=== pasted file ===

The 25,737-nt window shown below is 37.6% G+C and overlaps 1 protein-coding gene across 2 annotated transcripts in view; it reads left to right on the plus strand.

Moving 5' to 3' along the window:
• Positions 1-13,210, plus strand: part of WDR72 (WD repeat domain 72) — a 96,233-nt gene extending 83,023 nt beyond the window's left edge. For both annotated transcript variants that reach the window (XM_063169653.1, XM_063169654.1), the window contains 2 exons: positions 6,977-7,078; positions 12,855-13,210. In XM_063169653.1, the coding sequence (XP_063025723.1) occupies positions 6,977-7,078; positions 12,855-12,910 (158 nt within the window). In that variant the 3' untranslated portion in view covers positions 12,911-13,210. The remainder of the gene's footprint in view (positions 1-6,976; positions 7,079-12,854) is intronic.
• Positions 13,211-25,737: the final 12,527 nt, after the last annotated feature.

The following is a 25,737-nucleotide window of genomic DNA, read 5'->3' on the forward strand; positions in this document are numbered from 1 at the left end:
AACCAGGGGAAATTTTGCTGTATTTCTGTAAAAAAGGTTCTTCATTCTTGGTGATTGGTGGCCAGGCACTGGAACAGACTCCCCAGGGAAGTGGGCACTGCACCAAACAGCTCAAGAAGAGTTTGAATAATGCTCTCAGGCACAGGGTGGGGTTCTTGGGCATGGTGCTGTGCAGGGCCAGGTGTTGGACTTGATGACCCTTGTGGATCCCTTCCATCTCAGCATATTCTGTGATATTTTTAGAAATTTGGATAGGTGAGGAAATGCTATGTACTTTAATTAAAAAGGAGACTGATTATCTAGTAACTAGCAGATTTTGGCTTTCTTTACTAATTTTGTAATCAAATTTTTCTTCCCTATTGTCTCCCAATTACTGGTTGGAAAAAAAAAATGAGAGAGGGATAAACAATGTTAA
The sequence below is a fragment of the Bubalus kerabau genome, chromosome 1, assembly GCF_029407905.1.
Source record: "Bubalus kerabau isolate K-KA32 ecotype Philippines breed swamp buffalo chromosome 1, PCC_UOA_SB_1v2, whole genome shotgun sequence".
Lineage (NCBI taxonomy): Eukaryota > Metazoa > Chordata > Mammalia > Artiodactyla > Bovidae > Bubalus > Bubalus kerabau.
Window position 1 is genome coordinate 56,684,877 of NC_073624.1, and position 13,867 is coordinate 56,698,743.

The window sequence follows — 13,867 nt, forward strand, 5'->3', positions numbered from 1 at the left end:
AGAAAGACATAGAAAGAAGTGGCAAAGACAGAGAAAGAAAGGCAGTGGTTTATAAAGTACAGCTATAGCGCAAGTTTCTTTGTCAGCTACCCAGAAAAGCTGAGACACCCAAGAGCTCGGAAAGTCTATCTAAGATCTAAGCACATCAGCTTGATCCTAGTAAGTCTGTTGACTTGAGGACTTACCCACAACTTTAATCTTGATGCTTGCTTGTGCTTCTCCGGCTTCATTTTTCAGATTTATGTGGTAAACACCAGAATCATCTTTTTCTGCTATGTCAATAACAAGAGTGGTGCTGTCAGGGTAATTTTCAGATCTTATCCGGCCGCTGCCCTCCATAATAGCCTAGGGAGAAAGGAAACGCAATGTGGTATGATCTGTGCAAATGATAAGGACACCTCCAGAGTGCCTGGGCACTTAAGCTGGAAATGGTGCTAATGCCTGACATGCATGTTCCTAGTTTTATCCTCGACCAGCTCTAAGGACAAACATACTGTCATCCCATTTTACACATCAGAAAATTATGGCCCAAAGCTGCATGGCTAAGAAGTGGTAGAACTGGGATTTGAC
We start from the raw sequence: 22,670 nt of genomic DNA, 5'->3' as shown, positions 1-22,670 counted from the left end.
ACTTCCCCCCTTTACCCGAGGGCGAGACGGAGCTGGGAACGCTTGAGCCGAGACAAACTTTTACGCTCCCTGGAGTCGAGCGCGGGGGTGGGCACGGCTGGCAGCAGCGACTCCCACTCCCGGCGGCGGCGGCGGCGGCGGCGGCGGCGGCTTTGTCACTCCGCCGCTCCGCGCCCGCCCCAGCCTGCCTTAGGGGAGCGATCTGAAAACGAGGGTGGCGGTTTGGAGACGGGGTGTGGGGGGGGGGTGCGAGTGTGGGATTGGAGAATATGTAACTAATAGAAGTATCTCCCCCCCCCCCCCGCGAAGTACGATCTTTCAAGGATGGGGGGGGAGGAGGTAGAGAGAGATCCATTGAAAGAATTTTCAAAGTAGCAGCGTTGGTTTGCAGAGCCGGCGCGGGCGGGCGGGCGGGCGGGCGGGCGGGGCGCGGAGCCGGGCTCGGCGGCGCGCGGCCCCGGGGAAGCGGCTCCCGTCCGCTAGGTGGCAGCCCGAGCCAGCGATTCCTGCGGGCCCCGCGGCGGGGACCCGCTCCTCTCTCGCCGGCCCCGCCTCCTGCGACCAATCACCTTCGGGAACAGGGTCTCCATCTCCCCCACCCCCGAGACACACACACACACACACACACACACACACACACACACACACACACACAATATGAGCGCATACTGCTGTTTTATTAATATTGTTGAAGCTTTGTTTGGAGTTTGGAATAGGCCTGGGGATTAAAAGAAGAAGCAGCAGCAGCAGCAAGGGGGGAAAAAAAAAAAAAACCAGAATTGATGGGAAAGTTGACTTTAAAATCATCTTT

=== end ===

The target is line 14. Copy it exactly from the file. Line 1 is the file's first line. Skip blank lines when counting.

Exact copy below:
ACTTCCCCCCTTTACCCGAGGGCGAGACGGAGCTGGGAACGCTTGAGCCGAGACAAACTTTTACGCTCCCTGGAGTCGAGCGCGGGGGTGGGCACGGCTGGCAGCAGCGACTCCCACTCCCGGCGGCGGCGGCGGCGGCGGCGGCGGCGGCTTTGTCACTCCGCCGCTCCGCGCCCGCCCCAGCCTGCCTTAGGGGAGCGATCTGAAAACGAGGGTGGCGGTTTGGAGACGGGGTGTGGGGGGGGGGTGCGAGTGTGGGATTGGAGAATATGTAACTAATAGAAGTATCTCCCCCCCCCCCCCGCGAAGTACGATCTTTCAAGGATGGGGGGGGAGGAGGTAGAGAGAGATCCATTGAAAGAATTTTCAAAGTAGCAGCGTTGGTTTGCAGAGCCGGCGCGGGCGGGCGGGCGGGCGGGCGGGCGGGGCGCGGAGCCGGGCTCGGCGGCGCGCGGCCCCGGGGAAGCGGCTCCCGTCCGCTAGGTGGCAGCCCGAGCCAGCGATTCCTGCGGGCCCCGCGGCGGGGACCCGCTCCTCTCTCGCCGGCCCCGCCTCCTGCGACCAATCACCTTCGGGAACAGGGTCTCCATCTCCCCCACCCCCGAGACACACACACACACACACACACACACACACACACACACACACACACACAATATGAGCGCATACTGCTGTTTTATTAATATTGTTGAAGCTTTGTTTGGAGTTTGGAATAGGCCTGGGGATTAAAAGAAGAAGCAGCAGCAGCAGCAAGGGGGGAAAAAAAAAAAAAACCAGAATTGATGGGAAAGTTGACTTTAAAATCATCTTT